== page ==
Part 1 of a 2-Part Parenting Through Story-Telling Series
As a parent, you have probably heard that you should talk about drugs and sex with your children. Human beings need to be mentored and you are the best person to guide to your child and adolescent through these sorts of topics. But the guidance you provide need not be limited to exceptional occasions. A parent can greatly support a young person’s development through many small conversations on important topics throughout the course of their life.
One important tool that parents have, but may not be aware of, is that of story-telling. In this series of two articles, I want to emphasize the importance of story-telling and suggest seven ways in which it can help you in parenting your child.
Stories are Personal and Build RelationshipsStories are about your own personal history. They are precious because they reveal who you are as a person. But they also help to build relationships, for through them you share things about yourself that others can relate to. Stories are about life – and everyone lives life! By telling your stories, you can help your children to see you as a human being. They can learn to appreciate you for who you are, and not simply as an authority figure.
I often suggest that clients keep a journal in order to record their stories. This helps people to express themselves, process things during hard times and supports them when they have to make decisions. Keeping a journal can help you to accept and to love yourself by recording and eventually cherishing your story.
Stories are Captivating
Another good reason for using your life’s stories in parenting is that stories are captivating. They are interesting and easy to listen to and thus help to retain your child’s attention. Telling stories has always been a favorite means of communication for human beings. Lectures and sermons can be hard to follow, but when a speaker starts to tell a story the audience becomes alive. Story-telling provides you with an ace-up-the-sleeve that can help you to maintain the interest of your child.
Stories Prepare your Child for Stressful Situations
Your stories can also help to prepare your child for the future and can serve as stress inoculations. A stress inoculation is a controlled training technique where a subject is put through very intense situations, such as a hostage drama. This means that if the worst were ever to happen, they would be much more prepared, having already been exposed to similar circumstances. By sharing the events of your own life with your child, you equip them for similar moments and crises in their own life. As a result, when they encounter such experiences in their own lives, especially as young adults, they have effectively already been there.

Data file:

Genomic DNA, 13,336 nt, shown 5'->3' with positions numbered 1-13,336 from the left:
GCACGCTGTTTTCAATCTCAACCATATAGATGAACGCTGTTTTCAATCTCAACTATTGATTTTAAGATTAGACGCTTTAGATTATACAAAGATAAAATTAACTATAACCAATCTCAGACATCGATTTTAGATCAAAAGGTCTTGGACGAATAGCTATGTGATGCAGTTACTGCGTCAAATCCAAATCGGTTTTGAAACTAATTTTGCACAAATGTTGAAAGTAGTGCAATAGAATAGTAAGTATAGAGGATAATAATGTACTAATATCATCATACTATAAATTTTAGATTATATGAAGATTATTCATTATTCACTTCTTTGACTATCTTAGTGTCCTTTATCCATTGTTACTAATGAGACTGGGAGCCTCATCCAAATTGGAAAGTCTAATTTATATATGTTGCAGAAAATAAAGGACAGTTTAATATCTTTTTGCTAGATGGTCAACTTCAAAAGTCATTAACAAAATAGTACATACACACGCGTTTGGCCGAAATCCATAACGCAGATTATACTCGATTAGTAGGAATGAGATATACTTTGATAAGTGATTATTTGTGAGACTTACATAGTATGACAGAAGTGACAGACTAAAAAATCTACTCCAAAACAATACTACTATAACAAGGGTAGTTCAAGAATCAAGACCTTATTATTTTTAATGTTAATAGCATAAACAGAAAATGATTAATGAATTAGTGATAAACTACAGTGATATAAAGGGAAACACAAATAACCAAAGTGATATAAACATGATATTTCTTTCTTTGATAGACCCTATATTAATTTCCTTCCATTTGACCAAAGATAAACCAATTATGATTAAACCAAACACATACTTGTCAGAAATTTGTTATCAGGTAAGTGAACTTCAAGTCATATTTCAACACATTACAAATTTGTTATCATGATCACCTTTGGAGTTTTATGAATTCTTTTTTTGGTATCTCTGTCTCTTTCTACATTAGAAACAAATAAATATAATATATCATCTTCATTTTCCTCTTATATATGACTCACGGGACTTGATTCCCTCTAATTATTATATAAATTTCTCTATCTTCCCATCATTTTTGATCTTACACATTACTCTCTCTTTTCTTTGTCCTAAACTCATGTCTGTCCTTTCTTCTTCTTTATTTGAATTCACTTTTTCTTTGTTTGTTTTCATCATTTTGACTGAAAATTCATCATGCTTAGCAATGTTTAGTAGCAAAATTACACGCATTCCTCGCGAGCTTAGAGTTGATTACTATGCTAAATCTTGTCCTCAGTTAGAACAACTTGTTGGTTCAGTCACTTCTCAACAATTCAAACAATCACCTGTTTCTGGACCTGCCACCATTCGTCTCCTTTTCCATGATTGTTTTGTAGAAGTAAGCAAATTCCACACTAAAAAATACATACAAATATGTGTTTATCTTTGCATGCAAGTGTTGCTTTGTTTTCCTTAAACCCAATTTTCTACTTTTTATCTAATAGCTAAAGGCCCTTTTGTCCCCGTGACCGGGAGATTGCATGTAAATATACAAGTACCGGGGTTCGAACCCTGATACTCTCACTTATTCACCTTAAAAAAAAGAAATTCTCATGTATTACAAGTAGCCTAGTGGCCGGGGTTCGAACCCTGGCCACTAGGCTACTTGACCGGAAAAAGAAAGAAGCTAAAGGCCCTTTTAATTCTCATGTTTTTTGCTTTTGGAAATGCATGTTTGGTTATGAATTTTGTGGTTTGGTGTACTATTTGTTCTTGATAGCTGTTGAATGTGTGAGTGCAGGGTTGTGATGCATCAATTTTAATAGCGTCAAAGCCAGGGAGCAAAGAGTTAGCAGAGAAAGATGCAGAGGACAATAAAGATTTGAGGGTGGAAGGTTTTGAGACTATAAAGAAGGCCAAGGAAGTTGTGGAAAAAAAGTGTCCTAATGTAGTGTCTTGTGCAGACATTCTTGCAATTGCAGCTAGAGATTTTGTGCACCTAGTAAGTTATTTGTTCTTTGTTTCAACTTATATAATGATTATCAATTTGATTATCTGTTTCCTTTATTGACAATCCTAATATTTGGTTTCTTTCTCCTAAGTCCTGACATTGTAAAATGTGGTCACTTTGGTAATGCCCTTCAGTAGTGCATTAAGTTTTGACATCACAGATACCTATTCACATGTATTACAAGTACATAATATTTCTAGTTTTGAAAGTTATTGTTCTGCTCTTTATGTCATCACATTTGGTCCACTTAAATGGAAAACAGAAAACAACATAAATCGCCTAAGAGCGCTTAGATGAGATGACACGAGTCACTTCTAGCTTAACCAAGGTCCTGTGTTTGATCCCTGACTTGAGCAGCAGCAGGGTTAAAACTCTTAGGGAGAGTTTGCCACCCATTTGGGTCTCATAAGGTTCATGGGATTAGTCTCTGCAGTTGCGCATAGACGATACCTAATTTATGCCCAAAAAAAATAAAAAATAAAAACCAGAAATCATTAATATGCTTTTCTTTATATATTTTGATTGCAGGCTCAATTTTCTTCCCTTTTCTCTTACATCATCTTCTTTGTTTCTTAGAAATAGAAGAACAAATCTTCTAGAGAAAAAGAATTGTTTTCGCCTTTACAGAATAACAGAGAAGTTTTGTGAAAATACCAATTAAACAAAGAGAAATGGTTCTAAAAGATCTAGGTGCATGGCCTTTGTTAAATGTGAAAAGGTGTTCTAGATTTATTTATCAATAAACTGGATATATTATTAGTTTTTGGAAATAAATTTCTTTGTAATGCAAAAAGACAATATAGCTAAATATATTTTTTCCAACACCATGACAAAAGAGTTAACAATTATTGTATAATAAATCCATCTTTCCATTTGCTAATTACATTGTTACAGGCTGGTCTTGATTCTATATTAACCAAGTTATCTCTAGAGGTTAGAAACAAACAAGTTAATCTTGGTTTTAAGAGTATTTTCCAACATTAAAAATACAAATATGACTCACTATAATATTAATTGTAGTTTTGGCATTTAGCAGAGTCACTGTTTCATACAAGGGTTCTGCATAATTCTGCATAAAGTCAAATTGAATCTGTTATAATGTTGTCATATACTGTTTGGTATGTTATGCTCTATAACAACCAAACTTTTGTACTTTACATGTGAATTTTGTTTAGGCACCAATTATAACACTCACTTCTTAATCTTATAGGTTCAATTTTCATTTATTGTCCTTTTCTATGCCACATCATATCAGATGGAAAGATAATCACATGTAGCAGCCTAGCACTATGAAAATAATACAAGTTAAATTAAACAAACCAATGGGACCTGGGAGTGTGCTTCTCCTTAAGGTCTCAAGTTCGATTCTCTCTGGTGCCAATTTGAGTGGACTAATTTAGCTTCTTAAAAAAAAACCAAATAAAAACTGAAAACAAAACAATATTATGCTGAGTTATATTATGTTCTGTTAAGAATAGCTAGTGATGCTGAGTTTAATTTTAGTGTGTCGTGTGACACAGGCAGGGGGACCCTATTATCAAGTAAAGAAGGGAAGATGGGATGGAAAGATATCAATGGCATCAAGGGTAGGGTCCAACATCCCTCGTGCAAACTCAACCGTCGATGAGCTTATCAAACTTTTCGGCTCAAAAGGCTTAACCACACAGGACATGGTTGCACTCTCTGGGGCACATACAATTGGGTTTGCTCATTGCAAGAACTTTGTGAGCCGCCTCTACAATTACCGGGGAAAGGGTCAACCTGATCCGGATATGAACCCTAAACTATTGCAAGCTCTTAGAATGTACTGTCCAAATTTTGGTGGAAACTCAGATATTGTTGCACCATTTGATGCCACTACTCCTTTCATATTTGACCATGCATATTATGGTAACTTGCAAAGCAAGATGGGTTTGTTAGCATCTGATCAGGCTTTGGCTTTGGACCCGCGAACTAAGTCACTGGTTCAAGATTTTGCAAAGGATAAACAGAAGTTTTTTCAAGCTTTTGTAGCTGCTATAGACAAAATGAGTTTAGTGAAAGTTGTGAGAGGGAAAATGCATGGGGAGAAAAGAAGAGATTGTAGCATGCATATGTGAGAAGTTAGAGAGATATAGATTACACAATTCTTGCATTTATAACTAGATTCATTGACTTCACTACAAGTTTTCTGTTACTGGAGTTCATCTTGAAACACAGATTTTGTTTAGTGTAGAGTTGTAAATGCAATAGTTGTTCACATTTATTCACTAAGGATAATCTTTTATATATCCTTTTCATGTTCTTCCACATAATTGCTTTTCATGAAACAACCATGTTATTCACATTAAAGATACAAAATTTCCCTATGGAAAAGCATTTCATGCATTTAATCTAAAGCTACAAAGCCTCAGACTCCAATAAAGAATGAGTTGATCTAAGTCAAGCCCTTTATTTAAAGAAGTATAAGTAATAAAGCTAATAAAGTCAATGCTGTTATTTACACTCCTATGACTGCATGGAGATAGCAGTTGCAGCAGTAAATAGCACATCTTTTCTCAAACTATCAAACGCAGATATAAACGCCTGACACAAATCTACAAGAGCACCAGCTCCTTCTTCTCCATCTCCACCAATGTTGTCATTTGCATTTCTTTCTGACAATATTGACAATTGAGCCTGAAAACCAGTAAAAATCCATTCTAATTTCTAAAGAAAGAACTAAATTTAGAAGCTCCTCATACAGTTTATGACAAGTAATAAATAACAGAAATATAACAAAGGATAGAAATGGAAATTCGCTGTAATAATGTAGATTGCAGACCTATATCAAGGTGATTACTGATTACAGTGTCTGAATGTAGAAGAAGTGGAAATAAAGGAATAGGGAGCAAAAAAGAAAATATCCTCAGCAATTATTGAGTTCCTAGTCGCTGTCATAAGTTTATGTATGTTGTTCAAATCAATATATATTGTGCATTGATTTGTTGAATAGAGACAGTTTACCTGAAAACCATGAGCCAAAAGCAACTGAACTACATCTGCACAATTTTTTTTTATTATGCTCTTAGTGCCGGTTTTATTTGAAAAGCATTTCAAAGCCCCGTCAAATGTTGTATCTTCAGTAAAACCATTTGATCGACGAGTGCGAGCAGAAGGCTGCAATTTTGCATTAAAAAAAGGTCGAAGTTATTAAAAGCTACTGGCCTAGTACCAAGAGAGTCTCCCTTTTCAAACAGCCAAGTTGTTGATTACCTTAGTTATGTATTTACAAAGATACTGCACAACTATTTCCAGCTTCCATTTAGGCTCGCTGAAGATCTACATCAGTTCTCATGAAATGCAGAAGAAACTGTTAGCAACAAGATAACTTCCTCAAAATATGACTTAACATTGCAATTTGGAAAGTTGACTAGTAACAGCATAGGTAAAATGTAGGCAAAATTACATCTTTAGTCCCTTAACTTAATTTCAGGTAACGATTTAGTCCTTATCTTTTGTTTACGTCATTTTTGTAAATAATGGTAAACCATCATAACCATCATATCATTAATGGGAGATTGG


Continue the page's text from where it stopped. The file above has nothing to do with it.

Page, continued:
Stories Transmit Wisdom and Build a Worldview
Telling stories as a parent not only provides your child with a helpful glimpse of what to expect in the future but also passes on the lessons that you have learned in life and the wisdom that you have gained from it. In addition, stories provide your child with a way of interpreting life and help to build their worldview.
This may feel like an intimidating prospect, and perhaps this is appropriate for it has far-reaching implications. Yet human beings are designed to be mentored and it does a child little service to avoid influencing them for fear of harming them. We are all imperfect beings, but we are called to do our best. As a parent, you have a foundational role in shaping how your child interprets and reacts to people. At the same time, you are also the one who can best assist your child in developing their own autonomy and choosing their own values and philosophies. In this, your commentary on the stories that your child has heard from others will also play a key role.
Christian Counseling Can Help You to Tell Your Stories
In my next article I will continue this discussion by showing how telling your stories helps your child to see you as you really are, how this enables you to later become friends with your child, and how it gives your child a sense of identity and belonging. Stories help all of us to discover who we really are. Telling our stories can be deeply therapeutic and in my work as a Christian counselor I seek to enable my clients to bring their own stories to light so that they can give them a place in their lives. Christian counseling can help you to process your own stories, and a Christian counselor can also provide support as you seek to pass these stories on to your children.
Images from freedigitalphotos.net; “Father with two children” by Ambro; “Cheers” by photostock
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